Abstract: Social Workers in Sport: Playmakers in the Athletic Arena (Society for Social Work and Research 26th Annual Conference - Social Work Science for Racial, Social, and Political Justice)

282P Social Workers in Sport: Playmakers in the Athletic Arena

Friday, January 14, 2022
Marquis BR Salon 6, ML 2 (Marriott Marquis Washington, DC)
* noted as presenting author
Tarkington Newman, PhD, Assistant Professor, University of New Hampshire, Durham, NH
Erica Magier, MSW, Doctoral Student, The Ohio State University, Columbus
Carlyn Kimiecik, MSW, Doctoral Student, Purdue University
Cecelia Tarr, BS, Masters Student, University of New Hampshire
Lauren Beasley, LMSW, Doctoral Candidate, University of Tennessee, Knoxville, TN
Katlin Okamoto, MS, Doctoral Student, University of Minnesota-Twin Cities, St. Paul, MN
Lauren Shute, Doctoral Student, Louisiana State University at Baton Rouge, Baton Rouge, LA

Sport has been recognized as a setting for social work practice for decades, with social workers practicing in diverse sport systems, from community recreation to professional sport. For instance, within youth sport settings, social workers create and implement programming designed to promote the development of life skills. In collegiate athletics, social workers provide mental and behavioral healthcare services to student-athletes. Due to the complex nature of sport and the diverse needs of sport participants, social workers are optimally positioned to be critical change agents. However, as an emerging area of practice, little is known about the roles social workers fulfill in sport or how they have prepared to work in different sport systems. The current study, within the context of sport, explored where and how social workers actively enhance human wellbeing and help meet the basic human needs. Additionally, the study explored the educational pathways and learning opportunities currently available.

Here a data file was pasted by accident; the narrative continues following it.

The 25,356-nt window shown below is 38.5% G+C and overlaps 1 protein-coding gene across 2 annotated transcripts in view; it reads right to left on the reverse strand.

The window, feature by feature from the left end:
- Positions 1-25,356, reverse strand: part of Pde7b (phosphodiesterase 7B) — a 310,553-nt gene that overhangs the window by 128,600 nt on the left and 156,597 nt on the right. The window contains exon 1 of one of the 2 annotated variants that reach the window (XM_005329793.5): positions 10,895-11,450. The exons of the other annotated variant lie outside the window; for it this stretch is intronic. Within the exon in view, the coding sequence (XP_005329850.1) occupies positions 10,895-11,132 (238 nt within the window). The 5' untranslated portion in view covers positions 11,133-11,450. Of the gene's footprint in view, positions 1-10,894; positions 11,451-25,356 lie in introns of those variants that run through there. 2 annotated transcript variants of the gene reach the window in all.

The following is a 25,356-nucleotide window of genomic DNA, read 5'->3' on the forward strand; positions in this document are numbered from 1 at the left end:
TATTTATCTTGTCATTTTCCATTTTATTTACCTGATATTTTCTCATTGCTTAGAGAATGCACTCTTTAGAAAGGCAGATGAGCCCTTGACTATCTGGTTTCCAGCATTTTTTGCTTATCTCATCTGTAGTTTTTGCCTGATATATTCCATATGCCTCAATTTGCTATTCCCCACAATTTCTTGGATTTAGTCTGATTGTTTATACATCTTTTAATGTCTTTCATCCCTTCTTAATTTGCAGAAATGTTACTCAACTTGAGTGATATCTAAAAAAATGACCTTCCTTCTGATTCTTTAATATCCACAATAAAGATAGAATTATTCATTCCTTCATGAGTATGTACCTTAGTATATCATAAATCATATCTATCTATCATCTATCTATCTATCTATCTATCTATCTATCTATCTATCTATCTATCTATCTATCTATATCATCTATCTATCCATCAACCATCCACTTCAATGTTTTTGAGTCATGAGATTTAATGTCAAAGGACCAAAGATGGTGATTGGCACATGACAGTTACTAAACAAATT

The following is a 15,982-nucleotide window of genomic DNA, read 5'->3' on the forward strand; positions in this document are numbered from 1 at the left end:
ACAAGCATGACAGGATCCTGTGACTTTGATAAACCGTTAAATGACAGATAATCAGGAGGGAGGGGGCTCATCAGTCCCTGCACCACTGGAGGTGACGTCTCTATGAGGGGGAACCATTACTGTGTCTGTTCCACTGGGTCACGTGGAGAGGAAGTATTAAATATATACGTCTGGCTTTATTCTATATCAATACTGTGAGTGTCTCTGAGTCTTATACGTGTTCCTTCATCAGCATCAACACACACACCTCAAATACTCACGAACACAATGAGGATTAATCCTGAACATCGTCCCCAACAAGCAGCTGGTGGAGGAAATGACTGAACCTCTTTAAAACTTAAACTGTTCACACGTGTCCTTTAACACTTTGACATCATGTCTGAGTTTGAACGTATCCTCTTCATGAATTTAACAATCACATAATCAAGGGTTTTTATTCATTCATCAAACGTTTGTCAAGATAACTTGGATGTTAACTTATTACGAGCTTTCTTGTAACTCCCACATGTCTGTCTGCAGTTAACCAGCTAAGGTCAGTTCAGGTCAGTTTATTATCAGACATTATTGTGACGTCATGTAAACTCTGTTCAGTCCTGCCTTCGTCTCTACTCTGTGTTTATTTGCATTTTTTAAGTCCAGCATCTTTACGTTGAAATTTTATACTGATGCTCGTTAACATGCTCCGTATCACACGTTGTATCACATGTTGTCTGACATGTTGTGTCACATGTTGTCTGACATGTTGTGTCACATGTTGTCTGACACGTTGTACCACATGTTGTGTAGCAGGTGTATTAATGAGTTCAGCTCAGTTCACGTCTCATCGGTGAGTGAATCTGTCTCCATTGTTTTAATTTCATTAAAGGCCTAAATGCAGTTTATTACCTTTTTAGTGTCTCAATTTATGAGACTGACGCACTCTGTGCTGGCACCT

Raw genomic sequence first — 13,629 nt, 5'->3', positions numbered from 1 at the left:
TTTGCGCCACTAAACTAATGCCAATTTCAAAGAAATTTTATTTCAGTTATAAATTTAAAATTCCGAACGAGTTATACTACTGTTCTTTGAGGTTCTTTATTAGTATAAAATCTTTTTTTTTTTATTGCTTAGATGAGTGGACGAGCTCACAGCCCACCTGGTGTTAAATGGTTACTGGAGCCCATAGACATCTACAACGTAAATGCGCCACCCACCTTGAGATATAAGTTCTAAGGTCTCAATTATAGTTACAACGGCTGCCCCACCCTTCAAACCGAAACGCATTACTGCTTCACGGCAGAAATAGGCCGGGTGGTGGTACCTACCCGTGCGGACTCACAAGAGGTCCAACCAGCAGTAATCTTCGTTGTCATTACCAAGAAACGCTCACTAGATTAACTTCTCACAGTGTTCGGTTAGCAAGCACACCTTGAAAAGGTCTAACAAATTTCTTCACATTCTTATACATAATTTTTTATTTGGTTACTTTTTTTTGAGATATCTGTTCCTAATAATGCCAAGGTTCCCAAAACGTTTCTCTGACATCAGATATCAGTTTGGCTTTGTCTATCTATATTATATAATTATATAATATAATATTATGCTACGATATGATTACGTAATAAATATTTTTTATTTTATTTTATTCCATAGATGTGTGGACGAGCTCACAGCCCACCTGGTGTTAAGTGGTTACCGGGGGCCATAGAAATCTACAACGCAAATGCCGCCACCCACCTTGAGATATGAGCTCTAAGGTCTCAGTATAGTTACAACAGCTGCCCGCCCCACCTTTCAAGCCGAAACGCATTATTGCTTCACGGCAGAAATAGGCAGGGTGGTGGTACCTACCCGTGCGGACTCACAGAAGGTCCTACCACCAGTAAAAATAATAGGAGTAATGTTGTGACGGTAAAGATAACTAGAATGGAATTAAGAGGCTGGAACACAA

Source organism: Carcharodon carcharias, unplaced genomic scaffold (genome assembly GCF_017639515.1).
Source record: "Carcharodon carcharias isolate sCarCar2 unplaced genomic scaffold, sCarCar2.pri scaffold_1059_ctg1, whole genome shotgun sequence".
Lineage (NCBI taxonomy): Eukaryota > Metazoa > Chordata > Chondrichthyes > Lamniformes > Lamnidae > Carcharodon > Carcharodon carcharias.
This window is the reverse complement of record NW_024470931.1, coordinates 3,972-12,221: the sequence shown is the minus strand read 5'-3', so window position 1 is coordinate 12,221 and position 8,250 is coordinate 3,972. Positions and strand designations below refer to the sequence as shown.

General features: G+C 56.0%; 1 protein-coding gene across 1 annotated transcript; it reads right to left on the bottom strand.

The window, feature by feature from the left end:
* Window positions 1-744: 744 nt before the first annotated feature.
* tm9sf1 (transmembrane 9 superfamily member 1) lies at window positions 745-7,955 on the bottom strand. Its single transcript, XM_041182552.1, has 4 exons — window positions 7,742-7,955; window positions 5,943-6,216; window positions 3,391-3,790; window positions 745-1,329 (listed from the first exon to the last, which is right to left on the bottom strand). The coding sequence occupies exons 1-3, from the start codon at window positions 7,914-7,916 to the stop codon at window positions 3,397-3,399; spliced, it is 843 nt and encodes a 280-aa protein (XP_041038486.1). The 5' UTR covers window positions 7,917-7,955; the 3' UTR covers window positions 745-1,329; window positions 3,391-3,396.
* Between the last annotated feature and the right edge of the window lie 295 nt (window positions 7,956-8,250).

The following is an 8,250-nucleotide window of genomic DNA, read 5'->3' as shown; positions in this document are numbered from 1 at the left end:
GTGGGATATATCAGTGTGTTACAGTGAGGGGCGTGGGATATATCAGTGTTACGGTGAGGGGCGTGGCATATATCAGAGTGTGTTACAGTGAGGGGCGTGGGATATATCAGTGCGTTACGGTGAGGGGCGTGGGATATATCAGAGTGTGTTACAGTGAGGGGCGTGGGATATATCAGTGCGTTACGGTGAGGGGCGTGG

Participants were recruited to participate in individual semi-structured interviews through the Alliance of Social Workers in Sports email listservs. Participants had to meet three inclusion criteria: 1) be at least a bachelor-level social worker; 2) have a professional career (i.e., paid position) within sport; and 3) use their social work education in sport. Example interview questions included: “How do you use your social work background when working in sport?” and “How have you prepared to work as a social worker in sport?” On average, interviews were 60 minutes in length. Fifteen social workers engaged in interviews, who had an average of 12.7 years of experience as a social worker in sport. Participants were employed in a variety of sport settings, such as at the youth, high school, collegiate, and professional levels.


A reflexive thematic analysis was used to inductively analyze the data. Trustworthiness was enhanced through constant memo writing, peer debriefs, and member checks. Findings highlight the dynamic and diverse roles social workers fulfill as change agents who enhance human wellbeing throughout a variety of sport systems. For example, social workers provide community-based programming for economically disadvantaged youth, use strengths-based practices when coaching high school sport, worked on interdisciplinary behavioral healthcare teams within collegiate athletics, and offered financial services to retired professional athletes. Additionally, findings indicate that to prepare for their work in sport, social workers engaged in a number of different opportunities, including formal education, informal learning (e.g., mentors), and personal experiences as an athlete. Interviewees also identified the need to become more professionalized and the need for sport-specific education and training.


The current study helps to not only advance the social work profession, but also advocates for the utility of social workers in sport systems. Organizations such as NASW and CSWE may consider specialty practice areas and social work specializations, which would allow social work students to individualize their education and prepare for careers in sport. In the end, social workers are optimally positioned to be playmakers in the athletic arena; however, there is a need to expand scholarship, formalized education, and training opportunities.